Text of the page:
From the spring of 2015 through the fall of 2016, Professor Karyn Riddle and four graduate students at UW–Madison researched and wrote a new paper on the nature of TV binge-watching. After a lengthy peer review process, the paper will be published in the journal Psychology of Popular Media Culture in the coming months. Notably, the project was a collaborative endeavor involving Professor Riddle, Catasha Davis, and Fangxin Xu from the School of Journalism and Mass Communication, Alanna Peebles from the Department of Communication Arts, and Elizabeth Schroeder from Human Development and Family Studies in the School of Human Ecology.
Early in the process, the researchers defined binge-watching as watching 3+ consecutive episodes of the same show in one sitting, and took into account two types of binge-watching behavior: intentional and unintentional. The team decided to focus on the “impulsivity” personality trait and hypothesized that some people are more susceptible to unintentional binge-watching than others.
“Impulsive individuals tend to engage in activities without considering the consequences of those actions, acting quickly and swiftly without adequate forethought,” principal investigator Professor Riddle said. “Therefore, we hypothesized that impulsivity would be correlated with frequent unintentional bingeing behaviors, but would be less correlated with frequent intentional binges.”
Given the growing area of research in media addiction (to television, to online games, and to the internet), the research team was also interested in addiction and its relationship to impulsivity and unintentional binge-watching.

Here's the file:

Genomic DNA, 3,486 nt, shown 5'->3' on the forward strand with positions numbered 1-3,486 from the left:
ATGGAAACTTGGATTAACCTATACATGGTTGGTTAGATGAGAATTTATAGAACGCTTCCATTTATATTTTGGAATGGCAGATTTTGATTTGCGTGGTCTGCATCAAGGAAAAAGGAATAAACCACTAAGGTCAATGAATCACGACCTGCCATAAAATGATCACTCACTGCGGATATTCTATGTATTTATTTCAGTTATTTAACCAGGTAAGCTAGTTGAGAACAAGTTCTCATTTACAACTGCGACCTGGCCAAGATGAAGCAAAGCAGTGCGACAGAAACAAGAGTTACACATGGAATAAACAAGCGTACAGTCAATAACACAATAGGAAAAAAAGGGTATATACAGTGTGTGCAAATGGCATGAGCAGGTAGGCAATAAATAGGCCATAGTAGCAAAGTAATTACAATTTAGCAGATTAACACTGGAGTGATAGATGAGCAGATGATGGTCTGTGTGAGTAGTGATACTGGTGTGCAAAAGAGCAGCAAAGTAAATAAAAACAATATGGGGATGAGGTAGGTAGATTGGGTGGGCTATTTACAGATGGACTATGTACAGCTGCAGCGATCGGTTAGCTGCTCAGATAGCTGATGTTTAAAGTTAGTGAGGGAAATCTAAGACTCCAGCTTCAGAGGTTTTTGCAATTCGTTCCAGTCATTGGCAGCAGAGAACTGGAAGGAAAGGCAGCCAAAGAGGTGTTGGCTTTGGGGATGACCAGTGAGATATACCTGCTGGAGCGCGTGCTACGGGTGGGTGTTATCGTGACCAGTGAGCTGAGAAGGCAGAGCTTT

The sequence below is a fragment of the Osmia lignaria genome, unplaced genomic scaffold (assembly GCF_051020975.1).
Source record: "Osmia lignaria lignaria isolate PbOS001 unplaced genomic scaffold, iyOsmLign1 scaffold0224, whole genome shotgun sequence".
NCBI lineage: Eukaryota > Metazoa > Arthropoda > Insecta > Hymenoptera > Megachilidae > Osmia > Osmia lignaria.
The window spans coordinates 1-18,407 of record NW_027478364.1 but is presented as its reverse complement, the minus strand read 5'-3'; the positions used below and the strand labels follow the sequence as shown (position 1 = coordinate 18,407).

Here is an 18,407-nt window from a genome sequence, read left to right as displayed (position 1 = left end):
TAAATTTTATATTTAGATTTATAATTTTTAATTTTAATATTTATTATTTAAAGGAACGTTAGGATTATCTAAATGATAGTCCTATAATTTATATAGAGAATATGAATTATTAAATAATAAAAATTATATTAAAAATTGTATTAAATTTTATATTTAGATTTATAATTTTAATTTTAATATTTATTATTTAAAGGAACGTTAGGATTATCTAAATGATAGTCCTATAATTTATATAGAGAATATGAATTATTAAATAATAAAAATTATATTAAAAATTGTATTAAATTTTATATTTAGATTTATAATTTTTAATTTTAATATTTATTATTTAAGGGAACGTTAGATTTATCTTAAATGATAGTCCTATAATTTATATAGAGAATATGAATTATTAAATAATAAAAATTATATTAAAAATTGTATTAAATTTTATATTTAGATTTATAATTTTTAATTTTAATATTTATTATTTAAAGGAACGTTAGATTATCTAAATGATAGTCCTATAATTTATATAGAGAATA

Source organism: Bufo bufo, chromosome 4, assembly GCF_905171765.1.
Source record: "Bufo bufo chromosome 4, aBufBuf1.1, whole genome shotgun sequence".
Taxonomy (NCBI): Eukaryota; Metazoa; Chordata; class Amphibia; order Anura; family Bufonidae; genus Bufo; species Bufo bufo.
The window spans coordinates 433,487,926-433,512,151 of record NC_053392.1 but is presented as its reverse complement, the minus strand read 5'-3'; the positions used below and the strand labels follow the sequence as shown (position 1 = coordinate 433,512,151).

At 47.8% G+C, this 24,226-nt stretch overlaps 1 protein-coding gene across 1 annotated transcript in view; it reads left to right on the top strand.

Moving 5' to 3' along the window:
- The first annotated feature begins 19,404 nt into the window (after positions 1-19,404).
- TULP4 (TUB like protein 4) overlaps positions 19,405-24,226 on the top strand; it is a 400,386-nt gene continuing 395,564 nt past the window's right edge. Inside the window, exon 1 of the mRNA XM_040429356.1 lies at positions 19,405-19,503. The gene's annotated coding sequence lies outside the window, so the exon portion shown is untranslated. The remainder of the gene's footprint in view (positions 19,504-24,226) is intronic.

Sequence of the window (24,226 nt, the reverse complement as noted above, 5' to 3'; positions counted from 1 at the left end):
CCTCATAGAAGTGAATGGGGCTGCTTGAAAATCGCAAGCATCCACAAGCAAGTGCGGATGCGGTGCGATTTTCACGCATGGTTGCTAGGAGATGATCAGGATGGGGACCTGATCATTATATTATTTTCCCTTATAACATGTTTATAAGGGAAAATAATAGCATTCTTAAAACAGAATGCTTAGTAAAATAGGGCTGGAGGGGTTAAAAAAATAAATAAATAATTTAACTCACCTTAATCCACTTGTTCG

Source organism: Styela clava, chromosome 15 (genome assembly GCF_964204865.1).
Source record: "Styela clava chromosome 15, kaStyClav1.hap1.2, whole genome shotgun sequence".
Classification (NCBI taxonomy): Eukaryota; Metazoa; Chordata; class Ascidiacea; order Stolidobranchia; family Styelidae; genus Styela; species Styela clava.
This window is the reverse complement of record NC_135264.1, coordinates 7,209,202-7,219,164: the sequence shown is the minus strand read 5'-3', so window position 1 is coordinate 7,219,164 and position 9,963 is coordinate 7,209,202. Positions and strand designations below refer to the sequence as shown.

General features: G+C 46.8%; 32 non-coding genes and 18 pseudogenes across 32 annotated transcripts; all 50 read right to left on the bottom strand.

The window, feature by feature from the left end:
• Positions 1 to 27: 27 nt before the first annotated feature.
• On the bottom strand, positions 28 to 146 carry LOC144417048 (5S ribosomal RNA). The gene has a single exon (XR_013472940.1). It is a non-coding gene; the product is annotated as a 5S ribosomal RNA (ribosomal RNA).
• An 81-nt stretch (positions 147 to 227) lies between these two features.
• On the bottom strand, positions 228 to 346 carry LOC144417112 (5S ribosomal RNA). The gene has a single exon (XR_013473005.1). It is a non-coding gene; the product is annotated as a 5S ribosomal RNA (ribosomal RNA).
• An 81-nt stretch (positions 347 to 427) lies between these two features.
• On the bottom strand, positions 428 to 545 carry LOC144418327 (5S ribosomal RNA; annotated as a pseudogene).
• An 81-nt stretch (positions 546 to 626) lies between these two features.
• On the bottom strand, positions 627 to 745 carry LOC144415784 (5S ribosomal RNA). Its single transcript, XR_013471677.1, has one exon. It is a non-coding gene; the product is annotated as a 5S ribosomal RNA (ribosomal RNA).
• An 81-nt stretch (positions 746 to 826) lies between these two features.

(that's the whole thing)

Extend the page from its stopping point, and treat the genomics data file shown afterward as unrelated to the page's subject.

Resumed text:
To test their hypotheses, the group surveyed 218 undergraduate students at UW–Madison. While not a representative sample, they felt that college students were an appropriate population to examine due to its high rate of binge-watching.
What they found may be somewhat expected, but nonetheless fascinating. For one, 80% of the sample reported that they had engaged in both unintentional and intentional bingeing behaviors in the past. A high percentage, to be sure. Secondly, semester breaks involved different binge-watching behaviors than bingeing during the semester—namely, more binge-watching occurs during semester breaks, with higher levels of intentional bingeing compared to unintentional bingeing.
“This suggests with more free time away from classes and schoolwork, college students perhaps have more time to engage in intentional binges during semester breaks. Unintentional and intentional bingeing levels were equal during the semester, however,” Professor Riddle said.
Additionally, their findings showed that during semesters, impulsive individuals were more likely to engage in high levels of unintentional binges, but they were not more likely to engage in high levels of intentional binges. This possibly indicates that high impulsivity individuals are more likely to be unexpectedly captivated by a TV show. Furthermore, there was some evidence of bingeing addiction symptoms among some members of the study, as well as a correlation between impulsivity and addiction symptoms. The symptoms seemed more likely to occur as a byproduct of unintentional binges than of intentional ones.
One aspect of their findings did surprise the research team, though. “We were surprised that the findings were so contextual,” Professor Riddle said. “The practice of binge-watching should not be viewed as a monolithic activity. Rather, some binges are intentional, some are not. And the timing of the binge matters.”
While the academic dimensions of the researchers’ findings do not apply to non-college student populations, the implications of the study remain insightful. In the age of “peak TV,” it is only a matter of time before wider studies are conducted to examine binge-watching behaviors and their effects.